The booze and the neon and Saturday night,
The swaying in darkness, the lovers like spoons?
Why should the Devil get all the good tunes?
Does he hum them to while away the sad afternoons
And the long, lonesome Sundays? Or sing them for spite?
Why should the Devil get all the good tunes,
The booze and the neon and Saturday night?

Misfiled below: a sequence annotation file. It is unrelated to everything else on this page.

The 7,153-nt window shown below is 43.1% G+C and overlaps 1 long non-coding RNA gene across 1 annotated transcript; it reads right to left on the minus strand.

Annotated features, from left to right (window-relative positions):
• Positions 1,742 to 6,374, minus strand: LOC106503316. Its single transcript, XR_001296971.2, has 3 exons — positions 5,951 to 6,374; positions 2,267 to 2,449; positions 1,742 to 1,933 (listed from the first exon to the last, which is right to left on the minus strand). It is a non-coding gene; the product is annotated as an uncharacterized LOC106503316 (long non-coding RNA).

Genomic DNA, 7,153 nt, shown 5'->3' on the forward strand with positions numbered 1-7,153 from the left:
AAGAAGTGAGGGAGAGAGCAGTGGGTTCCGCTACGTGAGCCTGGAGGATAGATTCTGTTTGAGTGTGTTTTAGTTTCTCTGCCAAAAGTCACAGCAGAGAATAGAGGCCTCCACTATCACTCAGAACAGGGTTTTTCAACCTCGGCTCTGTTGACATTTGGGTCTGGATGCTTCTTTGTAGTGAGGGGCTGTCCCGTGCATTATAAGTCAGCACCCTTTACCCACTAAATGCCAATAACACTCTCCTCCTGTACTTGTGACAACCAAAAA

"Triolet on a Line Apocryphally Attributed to Martin Luther" by A.E. Stallings appeared in the April 2005 issue of Poetry. Her new verse translation of Lucretius is The Nature of Things. In a 2011 interview the poet explained her interest in the classics: " ... the classical authors were so contemporary—they were writing about contemporary situations, which, frankly, haven’t changed that much.   They seemed fresher and more modern than most of the contemporary poetry I was reading in journals in the late eighties and early nineties.  It was a revelation, for instance, that a poet like Catullus was writing about contemporary (and raunchy) things in contemporary Latin diction, but in tight, elegant metrical forms.  One shouldn’t confuse fusty, schoolmastery Victorian translation with the direct electrical jolt of the originals ... I grew up in Atlanta—well, the area around Emory was a suburb of Atlanta when I was growing up, but now is practically intown ...  My father taught at Georgia State University and my mother was a school librarian.... I took a scholarship to the University of Georgia in Athens GA, where I eventually found a home in the warm and welcoming Classics Department, then chaired by Richard LaFleur." Her three collections are Archaic Smile (1999), Hapax (2006), and Olives (2012).